Population connectivity and genetic diversity in long-distance migrating insects: divergent patterns in representative butterflies and dragonflies

Population connectivity and genetic diversity in long-distance migrating insects: divergent... AbstractA number of insect species undergo annual and strikingly long-distance migrations. While the census sizes appear to be very large in many of these species, our understanding of their population genetics and interpopulation connectivity remains elusive. Here, we summarize the utility and limitations of mitochondrial DNA barcodes to assess migratory patterns and genetic connectivity among populations of four well-known species of long-distance, multigenerational insect migrants, the butterflies Danaus plexippus and Vanessa cardui, and the dragonflies Pantala flavescens and Anax junius. We contrast the differences between the two butterfly species, which show low genetic diversity and little or no phylogeographic structuring, with the two dragonfly species which show an intriguing pattern of high genetic diversity and no apparent phylogeographic structure. Although a recent population genetic study of P. flavescens reported high gene flow and reduced (or diminished) COI genetic diversity across widely separated geographic regions, suggesting global panmixia, reanalysis of the data from that study revealed high genetic diversity in agreement with other studies on both P. flavescens and A. junius. The presence of isolated populations of P. flavescens, such as found on Easter Island that appear non-migratory, as well as evidence for significant structure among some migratory populations, suggest that concluding global panmixia in P. flavescens may be premature. We also suggest that cost-effective barcode analyses would be the method of choice for preliminary analyses of large data sets required to assess migratory routes and connectivity among populations on a global scale. http://www.deepdyve.com/assets/images/DeepDyve-Logo-lg.png Biological Journal of the Linnean Society Oxford University Press

Population connectivity and genetic diversity in long-distance migrating insects: divergent patterns in representative butterflies and dragonflies

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Publisher
The Linnean Society of London
Copyright
© 2017 The Linnean Society of London, Biological Journal of the Linnean Society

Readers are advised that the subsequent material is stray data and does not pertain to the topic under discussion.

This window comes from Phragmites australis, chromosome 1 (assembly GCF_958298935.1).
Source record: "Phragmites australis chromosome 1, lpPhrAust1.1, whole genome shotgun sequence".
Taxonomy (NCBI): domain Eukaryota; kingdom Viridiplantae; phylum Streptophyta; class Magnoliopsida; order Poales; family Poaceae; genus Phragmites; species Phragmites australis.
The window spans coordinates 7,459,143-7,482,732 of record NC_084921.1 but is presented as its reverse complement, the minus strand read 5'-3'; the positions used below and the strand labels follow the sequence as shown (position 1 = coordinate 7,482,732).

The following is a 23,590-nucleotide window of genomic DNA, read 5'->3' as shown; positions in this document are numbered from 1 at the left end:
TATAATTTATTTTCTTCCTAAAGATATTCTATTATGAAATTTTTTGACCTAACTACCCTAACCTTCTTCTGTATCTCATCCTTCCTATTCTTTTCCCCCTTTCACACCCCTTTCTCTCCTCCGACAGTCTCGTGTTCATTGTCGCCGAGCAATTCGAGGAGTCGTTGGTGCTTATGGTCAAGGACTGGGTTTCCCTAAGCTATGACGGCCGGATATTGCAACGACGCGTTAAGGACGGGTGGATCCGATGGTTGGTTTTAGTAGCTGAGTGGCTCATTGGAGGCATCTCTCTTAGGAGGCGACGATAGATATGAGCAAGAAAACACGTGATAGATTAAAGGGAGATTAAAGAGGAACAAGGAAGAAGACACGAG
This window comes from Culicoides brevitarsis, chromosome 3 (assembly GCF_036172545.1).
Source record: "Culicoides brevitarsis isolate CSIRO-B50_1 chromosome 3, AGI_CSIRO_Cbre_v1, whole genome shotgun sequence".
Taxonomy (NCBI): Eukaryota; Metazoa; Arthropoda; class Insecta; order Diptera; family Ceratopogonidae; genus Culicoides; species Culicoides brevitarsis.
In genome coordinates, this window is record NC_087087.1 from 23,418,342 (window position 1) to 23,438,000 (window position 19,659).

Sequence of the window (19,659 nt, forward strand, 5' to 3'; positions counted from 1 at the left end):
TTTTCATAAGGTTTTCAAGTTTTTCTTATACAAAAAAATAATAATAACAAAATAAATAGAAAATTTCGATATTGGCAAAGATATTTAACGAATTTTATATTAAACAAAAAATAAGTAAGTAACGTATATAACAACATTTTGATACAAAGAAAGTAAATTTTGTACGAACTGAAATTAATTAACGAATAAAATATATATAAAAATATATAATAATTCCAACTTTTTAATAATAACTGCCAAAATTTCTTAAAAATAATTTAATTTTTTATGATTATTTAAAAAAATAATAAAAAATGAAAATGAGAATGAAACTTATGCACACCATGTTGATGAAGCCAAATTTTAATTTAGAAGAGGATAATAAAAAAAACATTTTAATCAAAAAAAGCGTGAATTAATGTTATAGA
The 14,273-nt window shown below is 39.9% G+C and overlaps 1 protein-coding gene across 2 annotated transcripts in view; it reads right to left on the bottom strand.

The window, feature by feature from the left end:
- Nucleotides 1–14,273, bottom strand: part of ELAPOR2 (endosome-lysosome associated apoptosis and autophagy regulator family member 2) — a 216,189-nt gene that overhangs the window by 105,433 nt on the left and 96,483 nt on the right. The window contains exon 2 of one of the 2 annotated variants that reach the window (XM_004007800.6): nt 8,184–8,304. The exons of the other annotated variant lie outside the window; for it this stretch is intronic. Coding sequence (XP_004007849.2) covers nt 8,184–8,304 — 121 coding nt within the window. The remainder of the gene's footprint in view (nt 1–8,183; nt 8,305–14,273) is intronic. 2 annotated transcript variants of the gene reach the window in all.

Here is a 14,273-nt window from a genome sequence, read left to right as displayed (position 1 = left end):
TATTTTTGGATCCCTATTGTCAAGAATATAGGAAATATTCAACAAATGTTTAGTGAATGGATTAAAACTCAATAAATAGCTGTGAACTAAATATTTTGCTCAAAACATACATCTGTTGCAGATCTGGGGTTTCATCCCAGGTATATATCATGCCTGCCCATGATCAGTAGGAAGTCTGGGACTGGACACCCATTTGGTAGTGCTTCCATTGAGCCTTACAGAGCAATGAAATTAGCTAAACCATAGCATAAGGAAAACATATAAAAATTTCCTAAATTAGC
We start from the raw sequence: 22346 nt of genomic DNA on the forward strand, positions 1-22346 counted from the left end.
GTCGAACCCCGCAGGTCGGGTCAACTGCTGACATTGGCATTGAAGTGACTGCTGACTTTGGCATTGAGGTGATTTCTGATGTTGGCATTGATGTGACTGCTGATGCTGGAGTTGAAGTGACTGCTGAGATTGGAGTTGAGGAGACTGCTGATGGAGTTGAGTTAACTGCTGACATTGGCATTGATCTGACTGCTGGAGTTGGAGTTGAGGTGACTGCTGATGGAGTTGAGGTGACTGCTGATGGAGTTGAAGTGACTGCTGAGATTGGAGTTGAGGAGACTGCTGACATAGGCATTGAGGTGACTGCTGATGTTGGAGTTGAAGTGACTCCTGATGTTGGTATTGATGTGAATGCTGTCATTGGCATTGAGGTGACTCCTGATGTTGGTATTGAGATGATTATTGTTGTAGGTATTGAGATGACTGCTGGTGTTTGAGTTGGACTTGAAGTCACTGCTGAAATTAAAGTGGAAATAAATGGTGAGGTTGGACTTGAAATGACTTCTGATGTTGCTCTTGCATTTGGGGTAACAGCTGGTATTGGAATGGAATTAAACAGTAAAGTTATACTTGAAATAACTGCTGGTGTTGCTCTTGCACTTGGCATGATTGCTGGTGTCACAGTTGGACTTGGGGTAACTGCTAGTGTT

ISSN
0024-4066
eISSN
1095-8312
D.O.I.
10.1093/biolinnean/blx074
Publisher site
See Article on Publisher Site

Abstract

AbstractA number of insect species undergo annual and strikingly long-distance migrations. While the census sizes appear to be very large in many of these species, our understanding of their population genetics and interpopulation connectivity remains elusive. Here, we summarize the utility and limitations of mitochondrial DNA barcodes to assess migratory patterns and genetic connectivity among populations of four well-known species of long-distance, multigenerational insect migrants, the butterflies Danaus plexippus and Vanessa cardui, and the dragonflies Pantala flavescens and Anax junius. We contrast the differences between the two butterfly species, which show low genetic diversity and little or no phylogeographic structuring, with the two dragonfly species which show an intriguing pattern of high genetic diversity and no apparent phylogeographic structure. Although a recent population genetic study of P. flavescens reported high gene flow and reduced (or diminished) COI genetic diversity across widely separated geographic regions, suggesting global panmixia, reanalysis of the data from that study revealed high genetic diversity in agreement with other studies on both P. flavescens and A. junius. The presence of isolated populations of P. flavescens, such as found on Easter Island that appear non-migratory, as well as evidence for significant structure among some migratory populations, suggest that concluding global panmixia in P. flavescens may be premature. We also suggest that cost-effective barcode analyses would be the method of choice for preliminary analyses of large data sets required to assess migratory routes and connectivity among populations on a global scale.

Journal

Biological Journal of the Linnean SocietyOxford University Press

Published: Oct 1, 2017

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